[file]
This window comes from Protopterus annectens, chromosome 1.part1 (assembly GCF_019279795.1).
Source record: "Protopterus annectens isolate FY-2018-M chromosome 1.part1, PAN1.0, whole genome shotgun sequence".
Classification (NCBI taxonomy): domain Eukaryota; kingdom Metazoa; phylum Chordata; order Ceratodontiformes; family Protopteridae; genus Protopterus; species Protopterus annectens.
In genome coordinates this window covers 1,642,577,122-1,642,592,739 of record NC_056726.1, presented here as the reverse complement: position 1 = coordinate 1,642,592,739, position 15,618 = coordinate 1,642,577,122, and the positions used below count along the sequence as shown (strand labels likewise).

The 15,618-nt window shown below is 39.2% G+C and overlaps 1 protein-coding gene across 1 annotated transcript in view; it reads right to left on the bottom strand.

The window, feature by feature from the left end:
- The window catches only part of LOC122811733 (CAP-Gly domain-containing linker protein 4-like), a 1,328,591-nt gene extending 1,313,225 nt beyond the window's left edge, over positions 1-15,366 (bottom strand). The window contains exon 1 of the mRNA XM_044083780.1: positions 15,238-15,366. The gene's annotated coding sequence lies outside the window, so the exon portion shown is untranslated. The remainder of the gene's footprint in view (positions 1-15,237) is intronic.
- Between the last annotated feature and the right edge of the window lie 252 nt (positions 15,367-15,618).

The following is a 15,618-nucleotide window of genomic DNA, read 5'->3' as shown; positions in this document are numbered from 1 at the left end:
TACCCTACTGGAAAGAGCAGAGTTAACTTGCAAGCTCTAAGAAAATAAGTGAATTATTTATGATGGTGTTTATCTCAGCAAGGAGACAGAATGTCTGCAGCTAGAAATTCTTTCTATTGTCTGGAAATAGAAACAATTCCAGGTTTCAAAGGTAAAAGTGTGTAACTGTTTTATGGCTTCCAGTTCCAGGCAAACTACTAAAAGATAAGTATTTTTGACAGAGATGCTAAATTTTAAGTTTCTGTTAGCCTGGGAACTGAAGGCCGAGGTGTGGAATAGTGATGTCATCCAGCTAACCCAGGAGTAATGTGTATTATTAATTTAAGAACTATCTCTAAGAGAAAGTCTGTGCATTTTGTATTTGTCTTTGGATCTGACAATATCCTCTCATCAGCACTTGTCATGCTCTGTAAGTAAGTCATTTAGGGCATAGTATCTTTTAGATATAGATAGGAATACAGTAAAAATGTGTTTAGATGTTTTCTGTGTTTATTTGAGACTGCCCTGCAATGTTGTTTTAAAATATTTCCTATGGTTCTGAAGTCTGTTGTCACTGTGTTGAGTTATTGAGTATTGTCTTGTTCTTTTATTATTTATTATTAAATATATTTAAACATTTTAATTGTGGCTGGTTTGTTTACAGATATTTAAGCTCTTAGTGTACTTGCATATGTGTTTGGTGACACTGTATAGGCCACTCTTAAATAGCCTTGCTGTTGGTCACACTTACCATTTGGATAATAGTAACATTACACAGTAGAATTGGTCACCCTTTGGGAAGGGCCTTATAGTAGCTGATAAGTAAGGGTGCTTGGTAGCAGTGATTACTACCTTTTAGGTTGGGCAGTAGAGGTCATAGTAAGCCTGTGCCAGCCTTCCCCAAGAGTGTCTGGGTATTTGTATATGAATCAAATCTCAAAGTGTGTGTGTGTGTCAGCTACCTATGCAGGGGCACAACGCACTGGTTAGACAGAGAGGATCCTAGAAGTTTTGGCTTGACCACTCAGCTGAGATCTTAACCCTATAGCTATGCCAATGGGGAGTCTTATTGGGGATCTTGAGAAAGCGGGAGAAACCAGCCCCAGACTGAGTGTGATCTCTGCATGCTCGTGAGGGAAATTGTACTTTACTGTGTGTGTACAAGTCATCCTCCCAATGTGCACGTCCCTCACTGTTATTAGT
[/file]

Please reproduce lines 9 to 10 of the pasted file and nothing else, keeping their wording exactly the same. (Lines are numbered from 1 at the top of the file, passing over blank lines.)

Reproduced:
The following is a 15,618-nucleotide window of genomic DNA, read 5'->3' as shown; positions in this document are numbered from 1 at the left end:
TACCCTACTGGAAAGAGCAGAGTTAACTTGCAAGCTCTAAGAAAATAAGTGAATTATTTATGATGGTGTTTATCTCAGCAAGGAGACAGAATGTCTGCAGCTAGAAATTCTTTCTATTGTCTGGAAATAGAAACAATTCCAGGTTTCAAAGGTAAAAGTGTGTAACTGTTTTATGGCTTCCAGTTCCAGGCAAACTACTAAAAGATAAGTATTTTTGACAGAGATGCTAAATTTTAAGTTTCTGTTAGCCTGGGAACTGAAGGCCGAGGTGTGGAATAGTGATGTCATCCAGCTAACCCAGGAGTAATGTGTATTATTAATTTAAGAACTATCTCTAAGAGAAAGTCTGTGCATTTTGTATTTGTCTTTGGATCTGACAATATCCTCTCATCAGCACTTGTCATGCTCTGTAAGTAAGTCATTTAGGGCATAGTATCTTTTAGATATAGATAGGAATACAGTAAAAATGTGTTTAGATGTTTTCTGTGTTTATTTGAGACTGCCCTGCAATGTTGTTTTAAAATATTTCCTATGGTTCTGAAGTCTGTTGTCACTGTGTTGAGTTATTGAGTATTGTCTTGTTCTTTTATTATTTATTATTAAATATATTTAAACATTTTAATTGTGGCTGGTTTGTTTACAGATATTTAAGCTCTTAGTGTACTTGCATATGTGTTTGGTGACACTGTATAGGCCACTCTTAAATAGCCTTGCTGTTGGTCACACTTACCATTTGGATAATAGTAACATTACACAGTAGAATTGGTCACCCTTTGGGAAGGGCCTTATAGTAGCTGATAAGTAAGGGTGCTTGGTAGCAGTGATTACTACCTTTTAGGTTGGGCAGTAGAGGTCATAGTAAGCCTGTGCCAGCCTTCCCCAAGAGTGTCTGGGTATTTGTATATGAATCAAATCTCAAAGTGTGTGTGTGTGTCAGCTACCTATGCAGGGGCACAACGCACTGGTTAGACAGAGAGGATCCTAGAAGTTTTGGCTTGACCACTCAGCTGAGATCTTAACCCTATAGCTATGCCAATGGGGAGTCTTATTGGGGATCTTGAGAAAGCGGGAGAAACCAGCCCCAGACTGAGTGTGATCTCTGCATGCTCGTGAGGGAAATTGTACTTTACTGTGTGTGTACAAGTCATCCTCCCAATGTGCACGTCCCTCACTGTTATTAGT